Racist, antisemitic, and homophobic flyers were found early Monday on the lawns of homes throughout areas of Sacramento, including two East Sacramento neighborhoods, a development that Sacramento Mayor Darrell Steinberg immediately denounced.
“It’s probably no coincidence that those who hate would spew their vile, racist lies on Juneteenth, a holiday uplifting the ideal that all people are equal and free,” Steinberg said in a statement to The Sacramento Bee. “Sacramento will never cower in the face of antisemitism, racism or prejudice.
“The overwhelming majority of people who love their neighbors must always speak up and speak out, and always more powerfully than the few sad souls who think that hating others makes them somehow matter.”
Sacramento police said the flyers were reported in various areas of the city and county.
Jewish watchdog organization, StopAntisemitism has identified the flyers belonging to the white supremacist group, the Goyim Defense League (GDL). The GDL is led by Jon Minadeo II. The group has spent the past week littering Northern California with similar flyers. StopAntisemitism recorded an uptick of antisemitic flyers reported in California in the last several months.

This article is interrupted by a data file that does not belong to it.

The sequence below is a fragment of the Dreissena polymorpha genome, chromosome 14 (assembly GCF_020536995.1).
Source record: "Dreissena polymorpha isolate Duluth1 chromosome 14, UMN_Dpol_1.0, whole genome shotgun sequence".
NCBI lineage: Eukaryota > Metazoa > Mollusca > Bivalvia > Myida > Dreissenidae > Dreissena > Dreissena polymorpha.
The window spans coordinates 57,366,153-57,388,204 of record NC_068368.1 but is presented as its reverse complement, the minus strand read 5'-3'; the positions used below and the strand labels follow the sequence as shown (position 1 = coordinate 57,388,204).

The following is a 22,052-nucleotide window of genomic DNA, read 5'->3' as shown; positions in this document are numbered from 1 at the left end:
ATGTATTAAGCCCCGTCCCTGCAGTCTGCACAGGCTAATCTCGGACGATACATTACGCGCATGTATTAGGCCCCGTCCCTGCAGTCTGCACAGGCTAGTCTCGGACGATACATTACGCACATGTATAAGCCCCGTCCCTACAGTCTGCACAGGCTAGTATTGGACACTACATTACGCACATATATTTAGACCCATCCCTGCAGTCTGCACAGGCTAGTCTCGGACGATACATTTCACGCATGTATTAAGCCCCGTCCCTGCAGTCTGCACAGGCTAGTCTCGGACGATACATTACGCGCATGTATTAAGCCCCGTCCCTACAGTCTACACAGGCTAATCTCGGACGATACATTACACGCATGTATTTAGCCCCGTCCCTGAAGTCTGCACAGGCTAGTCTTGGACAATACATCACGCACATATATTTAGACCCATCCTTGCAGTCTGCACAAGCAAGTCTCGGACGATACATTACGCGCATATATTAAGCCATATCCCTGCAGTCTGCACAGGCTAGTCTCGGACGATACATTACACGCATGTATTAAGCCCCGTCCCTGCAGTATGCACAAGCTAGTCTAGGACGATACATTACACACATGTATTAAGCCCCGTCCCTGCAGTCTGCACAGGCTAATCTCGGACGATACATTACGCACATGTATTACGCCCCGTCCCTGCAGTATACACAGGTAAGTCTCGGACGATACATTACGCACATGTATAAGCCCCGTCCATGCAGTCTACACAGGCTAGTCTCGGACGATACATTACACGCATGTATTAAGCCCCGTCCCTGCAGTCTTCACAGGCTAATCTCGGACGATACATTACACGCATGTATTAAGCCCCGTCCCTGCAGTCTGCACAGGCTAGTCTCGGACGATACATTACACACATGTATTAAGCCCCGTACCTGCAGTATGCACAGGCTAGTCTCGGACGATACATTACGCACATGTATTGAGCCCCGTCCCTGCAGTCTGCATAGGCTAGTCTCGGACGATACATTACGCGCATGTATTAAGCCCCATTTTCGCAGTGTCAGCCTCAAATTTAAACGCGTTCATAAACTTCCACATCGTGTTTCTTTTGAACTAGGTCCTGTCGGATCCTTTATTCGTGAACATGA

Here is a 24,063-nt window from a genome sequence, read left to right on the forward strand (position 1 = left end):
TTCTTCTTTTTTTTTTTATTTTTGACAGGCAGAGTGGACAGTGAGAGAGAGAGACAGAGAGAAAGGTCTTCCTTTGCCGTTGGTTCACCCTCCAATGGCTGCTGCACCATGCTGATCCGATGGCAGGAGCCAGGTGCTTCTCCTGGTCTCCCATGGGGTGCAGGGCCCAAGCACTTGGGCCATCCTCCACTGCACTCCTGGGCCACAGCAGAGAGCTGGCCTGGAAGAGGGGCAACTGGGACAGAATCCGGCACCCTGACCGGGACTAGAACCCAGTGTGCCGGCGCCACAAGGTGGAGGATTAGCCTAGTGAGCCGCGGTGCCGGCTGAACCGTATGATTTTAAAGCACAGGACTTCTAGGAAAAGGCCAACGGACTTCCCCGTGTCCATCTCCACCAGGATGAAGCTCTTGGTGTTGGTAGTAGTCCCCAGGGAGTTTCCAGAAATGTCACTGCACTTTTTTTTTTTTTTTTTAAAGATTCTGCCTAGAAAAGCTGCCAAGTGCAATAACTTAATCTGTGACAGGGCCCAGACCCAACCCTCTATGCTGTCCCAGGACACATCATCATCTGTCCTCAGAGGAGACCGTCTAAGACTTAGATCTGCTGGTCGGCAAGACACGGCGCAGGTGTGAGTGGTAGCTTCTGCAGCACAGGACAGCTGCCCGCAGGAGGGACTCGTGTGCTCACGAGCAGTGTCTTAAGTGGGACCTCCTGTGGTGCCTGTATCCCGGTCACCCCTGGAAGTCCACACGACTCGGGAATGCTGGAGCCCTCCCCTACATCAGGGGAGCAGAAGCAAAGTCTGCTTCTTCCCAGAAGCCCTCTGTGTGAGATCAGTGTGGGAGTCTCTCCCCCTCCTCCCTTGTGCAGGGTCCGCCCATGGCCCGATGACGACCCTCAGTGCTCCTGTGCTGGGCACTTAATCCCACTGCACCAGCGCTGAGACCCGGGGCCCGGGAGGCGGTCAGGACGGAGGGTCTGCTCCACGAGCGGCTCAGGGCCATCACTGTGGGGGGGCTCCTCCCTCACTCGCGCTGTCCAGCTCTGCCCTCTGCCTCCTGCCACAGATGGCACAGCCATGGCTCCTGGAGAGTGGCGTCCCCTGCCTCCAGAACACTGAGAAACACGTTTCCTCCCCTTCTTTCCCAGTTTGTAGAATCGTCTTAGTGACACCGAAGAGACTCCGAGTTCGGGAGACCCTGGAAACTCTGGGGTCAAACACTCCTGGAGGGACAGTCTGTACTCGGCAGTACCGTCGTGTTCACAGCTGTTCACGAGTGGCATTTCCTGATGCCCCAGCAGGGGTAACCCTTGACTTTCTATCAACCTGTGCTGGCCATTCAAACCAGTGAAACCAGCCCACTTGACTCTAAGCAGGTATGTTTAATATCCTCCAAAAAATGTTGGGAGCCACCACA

“We are in the process of gathering information on all locations they were distributed,” the department wrote in an email response to The Bee. “The flyers have been located in the River Park neighborhood in east Sacramento.
“We believe other communities have been affected. The flyer distribution wasn’t isolated to city jurisdiction. The Sacramento County Sheriff’s Office is also responding to reports of flyer distribution in their jurisdiction. Our department is actively investigating the circumstances surrounding these incidents.”
The flyers, packaged in plastic sandwich bags with gravel and other material as weights, apparently were thrown on lawns throughout a neighborhood near 47th Street and Folsom Boulevard.
A resident who was walking his dog about 6:30 a.m. found several of them in neighbors’ yards and picked one up initially thinking it was an advertisement of some kind.
“I thought it was an advertisement,” said the man, who asked not to be named because of the nature of the incident. “And then I saw this one in particular that said ‘White Lives Matter’ and that one struck my eye.”
He continued walking and found more with references to 9/11, an argument that the United States fought on the wrong side in World War II, and smears against Jews and the LGBTQ community.
At least one of the flyers included Steinberg’s photo.
Some of the flyers included QR codes and references to “White Lives Matter.”
Some of the plastic bags also included brown pellets that the resident believed might be rat poison pellets.
“I’m outraged,” the man said. “I’m saddened; I’m a little frightened, you know?
“It’s just disturbing.”